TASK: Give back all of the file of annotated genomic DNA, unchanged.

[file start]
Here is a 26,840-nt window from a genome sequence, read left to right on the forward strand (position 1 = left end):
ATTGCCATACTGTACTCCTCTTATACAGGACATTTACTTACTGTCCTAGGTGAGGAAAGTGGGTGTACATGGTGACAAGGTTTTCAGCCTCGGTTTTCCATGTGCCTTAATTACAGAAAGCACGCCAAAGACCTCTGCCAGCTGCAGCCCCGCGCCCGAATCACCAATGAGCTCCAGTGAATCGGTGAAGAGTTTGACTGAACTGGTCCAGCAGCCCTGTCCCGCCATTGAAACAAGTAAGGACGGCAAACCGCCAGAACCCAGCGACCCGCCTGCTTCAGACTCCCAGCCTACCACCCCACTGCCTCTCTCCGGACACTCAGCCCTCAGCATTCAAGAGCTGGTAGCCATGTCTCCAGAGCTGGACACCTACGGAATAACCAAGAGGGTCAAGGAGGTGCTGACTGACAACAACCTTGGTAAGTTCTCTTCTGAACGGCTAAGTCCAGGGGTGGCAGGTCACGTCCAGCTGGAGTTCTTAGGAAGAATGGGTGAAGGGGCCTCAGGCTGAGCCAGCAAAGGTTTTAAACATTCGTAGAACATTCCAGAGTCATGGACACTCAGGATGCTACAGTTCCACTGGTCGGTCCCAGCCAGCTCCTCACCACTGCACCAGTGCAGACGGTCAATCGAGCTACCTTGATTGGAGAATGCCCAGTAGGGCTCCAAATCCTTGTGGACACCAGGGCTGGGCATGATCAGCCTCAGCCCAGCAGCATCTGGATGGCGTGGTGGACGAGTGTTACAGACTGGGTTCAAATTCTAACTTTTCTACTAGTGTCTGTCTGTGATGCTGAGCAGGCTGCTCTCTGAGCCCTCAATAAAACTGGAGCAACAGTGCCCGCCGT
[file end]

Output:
Here is a 26,840-nt window from a genome sequence, read left to right on the forward strand (position 1 = left end):
ATTGCCATACTGTACTCCTCTTATACAGGACATTTACTTACTGTCCTAGGTGAGGAAAGTGGGTGTACATGGTGACAAGGTTTTCAGCCTCGGTTTTCCATGTGCCTTAATTACAGAAAGCACGCCAAAGACCTCTGCCAGCTGCAGCCCCGCGCCCGAATCACCAATGAGCTCCAGTGAATCGGTGAAGAGTTTGACTGAACTGGTCCAGCAGCCCTGTCCCGCCATTGAAACAAGTAAGGACGGCAAACCGCCAGAACCCAGCGACCCGCCTGCTTCAGACTCCCAGCCTACCACCCCACTGCCTCTCTCCGGACACTCAGCCCTCAGCATTCAAGAGCTGGTAGCCATGTCTCCAGAGCTGGACACCTACGGAATAACCAAGAGGGTCAAGGAGGTGCTGACTGACAACAACCTTGGTAAGTTCTCTTCTGAACGGCTAAGTCCAGGGGTGGCAGGTCACGTCCAGCTGGAGTTCTTAGGAAGAATGGGTGAAGGGGCCTCAGGCTGAGCCAGCAAAGGTTTTAAACATTCGTAGAACATTCCAGAGTCATGGACACTCAGGATGCTACAGTTCCACTGGTCGGTCCCAGCCAGCTCCTCACCACTGCACCAGTGCAGACGGTCAATCGAGCTACCTTGATTGGAGAATGCCCAGTAGGGCTCCAAATCCTTGTGGACACCAGGGCTGGGCATGATCAGCCTCAGCCCAGCAGCATCTGGATGGCGTGGTGGACGAGTGTTACAGACTGGGTTCAAATTCTAACTTTTCTACTAGTGTCTGTCTGTGATGCTGAGCAGGCTGCTCTCTGAGCCCTCAATAAAACTGGAGCAACAGTGCCCGCCGT